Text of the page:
• What types of offsets will be accepted? Should there be an offset standard? In principle we would favour local offsets as is happening in London, although the practicalities appear to be overwhelming the capacity to deliver robustly with credible verification.
  • What about Green Tariffs? We are aware that these have been notoriously viewed as greenwash. They seem to provide an open goal for anyone minded to criticise the framework or indeed abuse it.
  • Time-of-use carbon factors. Accounting for the carbon intensity of electricity at the time of import can give a more accurate value for the carbon emissions over a year. Using ‘time of use’ emissions factors would provide an incentive to shift a building’s energy demand away from times of peak demand on the grid. Earlier this year we undertook a piece of internal analysis to quantify this effect and found a 10 – 15% reduction in emissions compared with using a single annual factor. This is significant and will become more so if used in conjunction with batteries and flexible demand.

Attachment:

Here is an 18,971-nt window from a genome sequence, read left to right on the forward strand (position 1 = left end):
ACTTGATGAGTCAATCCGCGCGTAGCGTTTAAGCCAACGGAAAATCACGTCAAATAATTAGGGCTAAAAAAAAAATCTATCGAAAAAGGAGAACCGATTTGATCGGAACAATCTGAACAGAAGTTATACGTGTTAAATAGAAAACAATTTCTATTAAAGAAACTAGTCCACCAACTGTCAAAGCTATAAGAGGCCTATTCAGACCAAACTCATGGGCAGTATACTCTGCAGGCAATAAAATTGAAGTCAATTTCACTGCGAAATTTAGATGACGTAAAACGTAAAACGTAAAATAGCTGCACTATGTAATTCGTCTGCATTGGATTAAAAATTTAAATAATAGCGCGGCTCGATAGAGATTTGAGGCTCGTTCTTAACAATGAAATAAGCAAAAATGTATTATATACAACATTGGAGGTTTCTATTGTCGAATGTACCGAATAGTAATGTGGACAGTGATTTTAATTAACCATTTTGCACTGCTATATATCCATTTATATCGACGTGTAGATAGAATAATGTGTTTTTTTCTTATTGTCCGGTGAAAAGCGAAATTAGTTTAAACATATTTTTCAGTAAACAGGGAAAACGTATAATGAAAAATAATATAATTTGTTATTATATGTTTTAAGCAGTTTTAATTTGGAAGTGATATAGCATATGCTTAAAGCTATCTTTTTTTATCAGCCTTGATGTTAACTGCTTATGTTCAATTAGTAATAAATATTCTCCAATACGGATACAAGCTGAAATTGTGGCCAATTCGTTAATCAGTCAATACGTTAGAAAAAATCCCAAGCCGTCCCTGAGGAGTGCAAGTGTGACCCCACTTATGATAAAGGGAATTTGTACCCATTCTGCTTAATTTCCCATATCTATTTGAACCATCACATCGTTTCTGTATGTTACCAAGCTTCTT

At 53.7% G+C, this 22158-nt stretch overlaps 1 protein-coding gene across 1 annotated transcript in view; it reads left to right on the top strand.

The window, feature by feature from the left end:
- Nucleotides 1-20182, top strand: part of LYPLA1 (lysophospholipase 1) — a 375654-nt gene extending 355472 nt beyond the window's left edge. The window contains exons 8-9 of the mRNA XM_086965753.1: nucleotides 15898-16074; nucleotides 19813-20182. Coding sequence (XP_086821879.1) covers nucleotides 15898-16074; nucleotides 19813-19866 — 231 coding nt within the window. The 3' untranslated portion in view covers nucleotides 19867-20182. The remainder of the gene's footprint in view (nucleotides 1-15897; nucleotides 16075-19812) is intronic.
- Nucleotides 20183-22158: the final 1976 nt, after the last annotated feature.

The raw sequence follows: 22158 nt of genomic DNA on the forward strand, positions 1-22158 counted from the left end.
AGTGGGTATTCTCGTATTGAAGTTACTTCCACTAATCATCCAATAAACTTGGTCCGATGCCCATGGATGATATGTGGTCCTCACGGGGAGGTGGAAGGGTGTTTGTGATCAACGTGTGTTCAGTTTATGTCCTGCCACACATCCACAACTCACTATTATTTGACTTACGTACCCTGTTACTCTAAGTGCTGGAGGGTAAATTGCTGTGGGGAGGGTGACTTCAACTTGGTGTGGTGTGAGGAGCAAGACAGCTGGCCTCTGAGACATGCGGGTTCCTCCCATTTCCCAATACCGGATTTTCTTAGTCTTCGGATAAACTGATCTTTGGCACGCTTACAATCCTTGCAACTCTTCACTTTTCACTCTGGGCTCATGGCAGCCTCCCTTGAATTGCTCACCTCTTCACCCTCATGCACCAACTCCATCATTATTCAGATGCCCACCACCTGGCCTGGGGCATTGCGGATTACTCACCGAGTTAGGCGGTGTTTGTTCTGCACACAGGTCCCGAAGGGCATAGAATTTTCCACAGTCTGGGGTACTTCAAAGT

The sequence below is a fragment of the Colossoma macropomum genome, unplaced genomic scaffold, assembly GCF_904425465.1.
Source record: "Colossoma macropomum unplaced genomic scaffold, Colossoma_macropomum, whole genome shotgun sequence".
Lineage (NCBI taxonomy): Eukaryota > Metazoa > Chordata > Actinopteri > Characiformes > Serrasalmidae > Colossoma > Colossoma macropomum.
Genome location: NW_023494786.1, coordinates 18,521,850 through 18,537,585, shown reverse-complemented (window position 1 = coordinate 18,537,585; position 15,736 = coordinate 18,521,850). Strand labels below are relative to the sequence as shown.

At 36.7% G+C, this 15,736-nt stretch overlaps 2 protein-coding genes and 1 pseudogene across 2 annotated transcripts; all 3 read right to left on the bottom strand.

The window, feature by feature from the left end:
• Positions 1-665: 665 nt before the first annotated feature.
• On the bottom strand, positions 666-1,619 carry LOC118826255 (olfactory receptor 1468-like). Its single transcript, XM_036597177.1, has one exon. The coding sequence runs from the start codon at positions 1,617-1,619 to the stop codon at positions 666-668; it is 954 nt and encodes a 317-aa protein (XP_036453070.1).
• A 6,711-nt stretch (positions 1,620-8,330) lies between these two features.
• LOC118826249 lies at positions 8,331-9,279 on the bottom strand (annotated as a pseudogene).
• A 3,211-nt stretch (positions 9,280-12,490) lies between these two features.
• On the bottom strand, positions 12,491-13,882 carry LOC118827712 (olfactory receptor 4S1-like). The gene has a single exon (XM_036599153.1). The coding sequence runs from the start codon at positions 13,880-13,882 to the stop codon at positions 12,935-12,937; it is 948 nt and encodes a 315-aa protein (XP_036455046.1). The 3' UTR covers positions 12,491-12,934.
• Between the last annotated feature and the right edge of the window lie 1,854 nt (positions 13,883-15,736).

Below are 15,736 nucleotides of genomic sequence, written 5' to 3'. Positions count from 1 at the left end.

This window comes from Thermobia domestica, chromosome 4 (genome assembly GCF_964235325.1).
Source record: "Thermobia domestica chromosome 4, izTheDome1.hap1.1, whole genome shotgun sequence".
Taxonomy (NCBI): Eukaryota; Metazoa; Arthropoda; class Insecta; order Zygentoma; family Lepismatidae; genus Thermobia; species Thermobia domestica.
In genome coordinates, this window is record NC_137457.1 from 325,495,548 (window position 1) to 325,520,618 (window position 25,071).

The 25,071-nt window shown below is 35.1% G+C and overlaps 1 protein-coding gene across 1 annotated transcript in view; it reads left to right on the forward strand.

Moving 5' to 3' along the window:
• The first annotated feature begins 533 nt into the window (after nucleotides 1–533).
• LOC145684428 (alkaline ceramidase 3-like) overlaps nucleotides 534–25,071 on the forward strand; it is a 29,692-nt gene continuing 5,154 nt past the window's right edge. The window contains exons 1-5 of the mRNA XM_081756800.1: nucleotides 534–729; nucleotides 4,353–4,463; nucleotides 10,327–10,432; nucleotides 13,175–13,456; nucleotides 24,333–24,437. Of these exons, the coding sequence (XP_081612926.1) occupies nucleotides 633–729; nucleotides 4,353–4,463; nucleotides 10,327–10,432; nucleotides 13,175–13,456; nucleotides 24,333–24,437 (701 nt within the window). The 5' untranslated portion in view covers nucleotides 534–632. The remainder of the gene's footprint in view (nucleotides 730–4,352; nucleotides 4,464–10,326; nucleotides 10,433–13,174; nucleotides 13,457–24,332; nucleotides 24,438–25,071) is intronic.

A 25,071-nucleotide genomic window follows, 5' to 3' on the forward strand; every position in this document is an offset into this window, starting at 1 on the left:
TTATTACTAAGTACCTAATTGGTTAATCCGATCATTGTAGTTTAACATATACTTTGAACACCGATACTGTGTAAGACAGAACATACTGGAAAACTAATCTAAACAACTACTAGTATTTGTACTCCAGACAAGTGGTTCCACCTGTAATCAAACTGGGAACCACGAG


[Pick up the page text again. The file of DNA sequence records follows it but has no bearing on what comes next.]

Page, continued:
• Whole life carbon. Over time, a lifecycle approach will be required that emphasises the importance of the circular economy in reducing embodied carbon.

As contributors to the framework, we are enthusiastic about the benefits of bolting down clear principles and rules for genuinely zero carbon buildings verified by third party review. We look forward to the next step - setting down some key practical criteria which will turn the framework into a guide to how net zero carbon can be achieved in an exemplary fashion.

For more information please contact Robert Cohen, Technical Director ( 07967 119 541).